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Learn Before You Burn

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  Spring Outdoor Burning Prompts Citizen Complaints about Smoke, Odors 

Complaints from residents about smoke and odors from outdoor burning increase with the arrival of spring.
 
Outdoor fires are responsible for putting numerous pollutants into our air, which irritate the respiratory system and may cause harm to human health. Exposure to very small smoke and soot particles are especially harmful to pregnant women, young children, the elderly and people with existing heart and respiratory illnesses.
 
To protect air quality, Spokane Clean Air staff enforce outdoor burning rules and respond to reports of illegal burning, including on weekends in the spring when outdoor burning tends to spike. To report illegal outdoor burning, contact Spokane Clean Air, 477-4727, or use the online complaint form
 
Outdoor fires may be temporarily restricted during periods of poor air quality or fire danger. Residents are encouraged to subscribe to a free e-mail service for burn bans issued in Spokane County. 
 
There are two distinct categories of outdoor burning, each with specific requirements per state law:  
  • Recreational fires are allowed throughout Spokane County (unless prohibited by local homeowners' associations or rental agreements, etc.) Recreational fires cannot be used for disposal purposes, may not exceed 2 foot high by 3 foot across, and must be located at least 25' from combustibles (fence, deck, house, outbuildings, etc.) Only natural gas, propane, charcoal or seasoned firewood may fuel a recreational fire. Review additional information at www.spokanecleanair.org/burning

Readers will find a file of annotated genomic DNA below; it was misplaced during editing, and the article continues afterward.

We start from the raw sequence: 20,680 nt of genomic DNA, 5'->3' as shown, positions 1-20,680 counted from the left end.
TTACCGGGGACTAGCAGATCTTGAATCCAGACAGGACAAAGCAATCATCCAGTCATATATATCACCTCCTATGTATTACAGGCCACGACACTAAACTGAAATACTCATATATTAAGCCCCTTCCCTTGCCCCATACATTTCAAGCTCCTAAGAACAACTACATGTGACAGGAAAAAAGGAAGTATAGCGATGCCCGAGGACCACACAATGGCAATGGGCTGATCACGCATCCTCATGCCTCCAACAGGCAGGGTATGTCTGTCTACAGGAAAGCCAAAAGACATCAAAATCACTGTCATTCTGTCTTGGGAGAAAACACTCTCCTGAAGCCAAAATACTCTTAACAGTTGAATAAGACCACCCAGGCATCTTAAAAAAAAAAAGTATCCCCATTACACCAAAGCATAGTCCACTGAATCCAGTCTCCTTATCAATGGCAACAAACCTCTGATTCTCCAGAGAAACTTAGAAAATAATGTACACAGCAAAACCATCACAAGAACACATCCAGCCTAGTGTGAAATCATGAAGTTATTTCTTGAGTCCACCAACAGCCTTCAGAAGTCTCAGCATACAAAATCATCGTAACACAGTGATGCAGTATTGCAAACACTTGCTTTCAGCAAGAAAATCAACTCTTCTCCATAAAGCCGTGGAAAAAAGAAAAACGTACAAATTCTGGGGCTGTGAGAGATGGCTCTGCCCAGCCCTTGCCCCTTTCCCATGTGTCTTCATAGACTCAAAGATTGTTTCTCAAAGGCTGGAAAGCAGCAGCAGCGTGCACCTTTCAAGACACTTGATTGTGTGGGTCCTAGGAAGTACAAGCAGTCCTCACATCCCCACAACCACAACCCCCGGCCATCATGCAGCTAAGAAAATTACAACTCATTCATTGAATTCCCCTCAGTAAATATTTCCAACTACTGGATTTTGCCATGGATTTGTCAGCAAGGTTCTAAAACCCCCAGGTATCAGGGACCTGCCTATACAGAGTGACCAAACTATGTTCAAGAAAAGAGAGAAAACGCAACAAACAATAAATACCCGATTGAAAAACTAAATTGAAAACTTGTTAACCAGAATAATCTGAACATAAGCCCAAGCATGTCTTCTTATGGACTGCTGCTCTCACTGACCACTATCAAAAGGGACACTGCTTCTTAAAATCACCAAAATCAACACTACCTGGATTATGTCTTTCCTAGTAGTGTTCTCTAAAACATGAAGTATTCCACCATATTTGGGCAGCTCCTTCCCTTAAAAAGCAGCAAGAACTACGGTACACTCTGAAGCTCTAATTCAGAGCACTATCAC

• Disposal fires can be either "Residential Yard and Garden Debris" or "Silvicultural Debris" as described below. It is important to know the difference:
Residential Yard and Garden Debris is natural vegetation (leaves, needles, tree and shrub prunings) generated on the IMPROVED portion of residential property. Since 2009, burning this debris has not been an option in most areas of Spokane County. The exception is for those residing in Fire Districts 2, 5, 11 and 12. These districts administer programs for this type of outdoor burning.                                          
 
Silvicultural Debris consists of trees, brush, stumps, limbs, needles, etc., generated on UNIMPROVED residential property. Unimproved property is the area beyond your improved property, such as lands that are not irrigated, mowed or otherwise maintained, including timbered pastures, brush lands, and forests. If you have debris from your unimproved residential property and it is located outside of an urban growth area, you may be eligible to burn this material. Silvicultural debris burning falls under the jurisdiction of the Washington State Department of Natural Resources. Contact DNR for details: http://www.dnr.wa.gov/OutdoorBurning or call their office in Colville at (509) 685-6900.
                                                      
Residents able to burn natural vegetation are encouraged to use non-burning, healthier options for handling this debris. Options include: 
  • Hauling debris to your nearest transfer station. 
  • Chipping the material and use as mulch.
  • Composting the material to incorporate in and around your yard and garden. Spokane County Master Recyclers/Composters conduct trainings throughout the year. Their next training will be the Compost Fair at Finch Arboretum on Arbor Day, Saturday, April 28.

3104 E Augusta Ave, Spokane, WA 99207 · (509) 477-4727 · working with you for clean air

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